What a way to go out … one of the classic bebop players, and the first tenor player of note in the genre, Dexter Gordon was also nominated for an Academy Award as an actor for the 1986 movie ‘Round Midnight’ that told a semi-fictitious tale of a jazz musician based on the lives of Lester Young and Bud Powell (and to an extent Gordon himself!). He died a few years later, riding out his deteriorating health on a wave of fan support and a feeling of being beloved by the entire jazz community.
Yet for much of his career, Dexter Gordon’s life echoed that of Dale Turner from Round Midnight. Brilliantly talented and highly regarded, he struggled financially and fell into drug use which caused a downward spiral right when he and his music were most popular. As pop and rock music squeezed out jazz in America, he moved to Paris to live out most of the 60’s and 70’s, yet still produced gorgeous and stirring music.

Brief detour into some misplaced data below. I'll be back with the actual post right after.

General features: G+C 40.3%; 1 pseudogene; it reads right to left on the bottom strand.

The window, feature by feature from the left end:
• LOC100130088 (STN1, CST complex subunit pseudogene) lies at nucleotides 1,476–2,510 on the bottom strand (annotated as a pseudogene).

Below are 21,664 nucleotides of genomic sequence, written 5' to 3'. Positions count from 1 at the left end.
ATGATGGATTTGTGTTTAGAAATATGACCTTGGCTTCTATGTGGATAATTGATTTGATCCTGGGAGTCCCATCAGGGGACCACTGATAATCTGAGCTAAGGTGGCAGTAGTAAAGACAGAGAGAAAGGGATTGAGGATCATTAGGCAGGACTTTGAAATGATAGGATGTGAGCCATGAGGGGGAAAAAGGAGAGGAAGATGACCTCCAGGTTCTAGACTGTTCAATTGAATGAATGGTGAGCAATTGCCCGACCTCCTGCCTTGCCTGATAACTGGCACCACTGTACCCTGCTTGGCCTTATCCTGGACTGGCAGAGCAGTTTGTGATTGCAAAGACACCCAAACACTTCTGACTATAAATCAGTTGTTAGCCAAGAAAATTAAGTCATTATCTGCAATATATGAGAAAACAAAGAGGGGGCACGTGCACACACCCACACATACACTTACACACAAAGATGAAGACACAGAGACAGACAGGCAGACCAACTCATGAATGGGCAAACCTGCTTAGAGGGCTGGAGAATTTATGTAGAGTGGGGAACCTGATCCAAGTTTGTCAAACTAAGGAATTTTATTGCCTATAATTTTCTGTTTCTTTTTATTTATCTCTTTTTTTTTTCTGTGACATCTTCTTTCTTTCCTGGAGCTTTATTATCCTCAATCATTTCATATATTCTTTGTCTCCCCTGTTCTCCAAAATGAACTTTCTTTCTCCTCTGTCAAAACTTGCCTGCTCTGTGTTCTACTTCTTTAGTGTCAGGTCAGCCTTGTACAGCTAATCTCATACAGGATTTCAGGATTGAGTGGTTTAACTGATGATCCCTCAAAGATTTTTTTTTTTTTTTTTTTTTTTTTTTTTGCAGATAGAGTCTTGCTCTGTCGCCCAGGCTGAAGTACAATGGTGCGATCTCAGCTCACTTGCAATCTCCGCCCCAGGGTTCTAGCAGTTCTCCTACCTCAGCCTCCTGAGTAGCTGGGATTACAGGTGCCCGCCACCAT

When Gordon finally returned to the U.S. in 1976 it was as a beloved elder statesman playing to sell-out audiences, which came as a total surprise to him. He rode that wave of success until his death, but failing health from years of torturing his body forced a modest touring and recording schedule, and had him out of the public eye for much of the mid-80s. I remember thinking he had died and therefore being shocked and thrilled to see him headlining the cast of Round Midnight.
Gordon wasn’t alone, with Herbie Hancock and John McLaughlin and others acting and playing parts in the movie. Theis populated with great songs and a great cast of musicians who really help bring the music to life in the movie.
I love this video of Gordon playing ‘Body and Soul’, because it features Gordon as someone so intimately aware of the song that he is making alterations from the opening bars – sometimes more than his frail technique can manage, the band is reworking the harmonies, and yet it remains one of the most beautiful songs from ‘the Great American Songbook’.